Bailey admitted that his teams’ day-to-day “changed completely, and didn’t change at all in the sense that the process of creating a collection doesn’t change. You still have to start with a spirit, a mood, an idea and do all your research, spending hours at the V&A [Victoria and Albert Museum], watching films, listening to music. The process of the fittings and the design and creative process didn’t change, our calendar changed.”
Bailey said he and the team had the unexpected luxury of time after they finalized the collections in the late spring, and once they’d met with workrooms, suppliers, manufacturers, wholesale partners and the media. “We had quite a long time to unpack the story, the show and the collections. On the whole it was an incredibly positive and energizing process. It was a lot simpler, remarkably, than I anticipated and everything fit into place.”
Some things did change. Because the big reveal wasn’t to be until September, buyers writing orders had to sign nondisclosure agreements, as did magazine editors, while samples earmarked for photo shoots and deliveries were sealed and sent worldwide with the sort of secrecy worthy of the Pentagon Papers.
The show is also a cornerstone in an overarching strategy for Burberry, Britain’s most commercially successful fashion house, a FTSE 100 company with a market capitalization of 6.62 billion pounds, or $8.21 billion at current exchange. In a bid to reshape itself for the future — and a deflated luxury market — Burberry has unveiled an austerity plan aimed at streamlining its back-office operations, slashing its product offer, boosting retail productivity and catering more to the needs of the local clientele. It’s also looking to deliver cost savings of at least 100 million pounds, or $124 million, by 2019.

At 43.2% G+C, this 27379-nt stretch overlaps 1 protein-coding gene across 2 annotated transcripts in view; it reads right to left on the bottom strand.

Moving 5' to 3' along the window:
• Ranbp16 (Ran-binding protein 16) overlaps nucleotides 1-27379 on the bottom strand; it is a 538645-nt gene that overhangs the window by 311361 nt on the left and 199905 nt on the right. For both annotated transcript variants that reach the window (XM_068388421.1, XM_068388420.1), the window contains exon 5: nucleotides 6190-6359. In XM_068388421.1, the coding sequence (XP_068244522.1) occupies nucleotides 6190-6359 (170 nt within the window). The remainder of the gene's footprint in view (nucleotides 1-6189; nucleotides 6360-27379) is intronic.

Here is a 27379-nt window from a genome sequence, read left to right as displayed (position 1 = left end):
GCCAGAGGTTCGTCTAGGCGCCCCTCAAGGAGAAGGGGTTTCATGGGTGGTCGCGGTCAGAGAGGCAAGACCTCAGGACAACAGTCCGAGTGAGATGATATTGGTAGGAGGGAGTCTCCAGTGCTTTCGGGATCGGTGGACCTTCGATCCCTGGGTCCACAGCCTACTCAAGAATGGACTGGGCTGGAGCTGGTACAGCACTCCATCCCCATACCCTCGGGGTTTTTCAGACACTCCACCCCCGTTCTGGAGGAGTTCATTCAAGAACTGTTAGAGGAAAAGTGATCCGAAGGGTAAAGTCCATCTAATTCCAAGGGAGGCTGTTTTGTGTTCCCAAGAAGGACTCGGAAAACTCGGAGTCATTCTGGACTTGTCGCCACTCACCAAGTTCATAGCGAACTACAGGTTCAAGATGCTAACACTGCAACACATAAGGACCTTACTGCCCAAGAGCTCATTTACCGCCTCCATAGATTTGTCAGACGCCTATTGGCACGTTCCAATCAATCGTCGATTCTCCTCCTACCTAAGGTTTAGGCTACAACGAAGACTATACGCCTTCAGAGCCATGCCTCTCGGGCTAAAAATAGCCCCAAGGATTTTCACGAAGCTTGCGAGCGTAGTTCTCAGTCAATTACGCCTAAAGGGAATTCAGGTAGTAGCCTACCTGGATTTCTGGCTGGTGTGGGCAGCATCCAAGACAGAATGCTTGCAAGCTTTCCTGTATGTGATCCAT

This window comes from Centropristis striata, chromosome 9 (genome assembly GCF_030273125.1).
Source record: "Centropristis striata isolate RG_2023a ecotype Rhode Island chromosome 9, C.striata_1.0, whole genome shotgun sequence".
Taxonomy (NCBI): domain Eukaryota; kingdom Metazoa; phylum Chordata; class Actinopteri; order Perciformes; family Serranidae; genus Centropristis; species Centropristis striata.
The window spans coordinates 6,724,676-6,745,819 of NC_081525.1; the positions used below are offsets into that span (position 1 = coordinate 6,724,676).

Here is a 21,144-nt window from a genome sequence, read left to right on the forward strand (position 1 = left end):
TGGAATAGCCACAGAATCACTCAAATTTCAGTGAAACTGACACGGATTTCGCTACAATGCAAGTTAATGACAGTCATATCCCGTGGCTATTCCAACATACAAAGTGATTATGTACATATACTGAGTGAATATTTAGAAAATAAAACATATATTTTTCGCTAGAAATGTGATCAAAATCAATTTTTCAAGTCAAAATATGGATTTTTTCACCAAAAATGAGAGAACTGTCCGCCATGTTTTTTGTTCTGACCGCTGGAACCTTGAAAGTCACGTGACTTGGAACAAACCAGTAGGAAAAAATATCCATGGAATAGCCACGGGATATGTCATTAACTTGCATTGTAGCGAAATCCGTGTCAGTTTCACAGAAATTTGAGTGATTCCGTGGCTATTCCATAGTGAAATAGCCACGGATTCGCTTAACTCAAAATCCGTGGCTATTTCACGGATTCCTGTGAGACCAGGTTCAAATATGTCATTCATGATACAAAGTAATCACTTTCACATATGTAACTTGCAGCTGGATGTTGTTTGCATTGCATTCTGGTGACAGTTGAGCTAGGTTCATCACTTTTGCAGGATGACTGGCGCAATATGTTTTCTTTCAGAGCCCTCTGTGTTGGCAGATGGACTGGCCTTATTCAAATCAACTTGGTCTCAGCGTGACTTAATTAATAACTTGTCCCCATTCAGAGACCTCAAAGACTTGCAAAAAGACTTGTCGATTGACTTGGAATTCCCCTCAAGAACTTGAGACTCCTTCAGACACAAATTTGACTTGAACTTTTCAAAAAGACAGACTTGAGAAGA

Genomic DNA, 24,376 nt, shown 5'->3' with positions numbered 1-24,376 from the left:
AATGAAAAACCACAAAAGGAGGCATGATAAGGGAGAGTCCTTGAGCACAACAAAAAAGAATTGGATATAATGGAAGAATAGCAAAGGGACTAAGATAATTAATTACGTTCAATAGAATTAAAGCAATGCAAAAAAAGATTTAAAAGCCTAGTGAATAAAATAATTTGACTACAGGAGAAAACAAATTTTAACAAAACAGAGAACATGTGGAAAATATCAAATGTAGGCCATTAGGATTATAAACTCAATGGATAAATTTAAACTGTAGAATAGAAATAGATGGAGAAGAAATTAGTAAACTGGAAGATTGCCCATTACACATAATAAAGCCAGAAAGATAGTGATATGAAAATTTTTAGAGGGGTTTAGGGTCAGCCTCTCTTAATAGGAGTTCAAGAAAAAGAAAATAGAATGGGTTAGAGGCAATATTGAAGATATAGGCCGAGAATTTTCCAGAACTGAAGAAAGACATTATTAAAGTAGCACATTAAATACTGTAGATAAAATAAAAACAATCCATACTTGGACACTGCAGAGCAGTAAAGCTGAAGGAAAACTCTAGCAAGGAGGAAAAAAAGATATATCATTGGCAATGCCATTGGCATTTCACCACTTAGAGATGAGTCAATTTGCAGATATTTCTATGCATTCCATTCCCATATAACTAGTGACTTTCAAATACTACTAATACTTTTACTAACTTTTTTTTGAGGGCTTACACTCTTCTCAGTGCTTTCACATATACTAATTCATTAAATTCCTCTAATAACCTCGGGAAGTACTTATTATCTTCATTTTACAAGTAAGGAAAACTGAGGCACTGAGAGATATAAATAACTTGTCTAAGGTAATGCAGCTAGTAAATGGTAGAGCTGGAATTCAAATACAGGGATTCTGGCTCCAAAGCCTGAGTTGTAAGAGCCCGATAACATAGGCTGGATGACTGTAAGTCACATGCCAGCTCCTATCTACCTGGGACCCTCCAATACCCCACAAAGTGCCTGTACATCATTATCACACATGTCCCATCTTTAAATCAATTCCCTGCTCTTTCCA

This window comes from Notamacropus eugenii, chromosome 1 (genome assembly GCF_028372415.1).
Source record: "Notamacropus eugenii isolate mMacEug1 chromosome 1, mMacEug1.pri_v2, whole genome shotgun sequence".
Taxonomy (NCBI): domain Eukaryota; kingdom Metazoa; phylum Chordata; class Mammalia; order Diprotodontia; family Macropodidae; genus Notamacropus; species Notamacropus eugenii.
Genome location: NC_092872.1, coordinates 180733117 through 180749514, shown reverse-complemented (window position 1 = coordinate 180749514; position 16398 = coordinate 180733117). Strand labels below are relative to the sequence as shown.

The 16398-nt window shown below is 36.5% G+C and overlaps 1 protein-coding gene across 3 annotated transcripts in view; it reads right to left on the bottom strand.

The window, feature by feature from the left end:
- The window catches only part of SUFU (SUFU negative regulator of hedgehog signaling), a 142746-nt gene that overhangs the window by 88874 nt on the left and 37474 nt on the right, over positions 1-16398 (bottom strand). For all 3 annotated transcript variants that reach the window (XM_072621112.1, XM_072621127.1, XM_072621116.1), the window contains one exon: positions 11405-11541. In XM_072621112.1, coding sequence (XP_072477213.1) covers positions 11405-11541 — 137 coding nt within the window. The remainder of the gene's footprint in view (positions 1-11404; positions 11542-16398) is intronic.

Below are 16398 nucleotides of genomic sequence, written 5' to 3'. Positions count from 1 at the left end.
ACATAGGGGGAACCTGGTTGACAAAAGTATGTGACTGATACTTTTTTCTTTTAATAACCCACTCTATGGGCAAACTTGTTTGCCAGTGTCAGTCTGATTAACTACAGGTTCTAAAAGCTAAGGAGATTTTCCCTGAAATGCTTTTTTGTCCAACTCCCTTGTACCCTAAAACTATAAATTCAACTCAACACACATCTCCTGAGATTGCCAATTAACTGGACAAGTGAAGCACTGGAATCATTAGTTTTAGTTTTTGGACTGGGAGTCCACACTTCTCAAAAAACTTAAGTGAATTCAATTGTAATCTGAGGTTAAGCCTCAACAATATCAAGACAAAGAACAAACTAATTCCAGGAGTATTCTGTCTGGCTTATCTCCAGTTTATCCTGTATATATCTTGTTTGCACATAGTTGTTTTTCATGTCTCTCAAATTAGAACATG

Next year, a new chief executive officer, Céline’s current ceo Marco Gobbetti, will start working with Bailey, who will become president, in addition to chief creative officer.
Although he is passionate about the new strategy, Bailey is quick to admit that everything remains fluid. “We don’t have all the answers and we’re working through this. I’ll sit with the teams and see what works, what doesn’t work. There are lots of things to learn, we’re going to take stock and look at it in a very pragmatic way and say this was a bit chaotic, but actually this was really successful and really resonated.”
Bailey will have to move quickly. Customers — rather than fashion houses — are taking increasing control of the conversation. Next season, he may be forced to deliver the goods earlier — and with even more efficiency or, who knows, he may even have to slow down, and return to the old-fashioned way of doing things.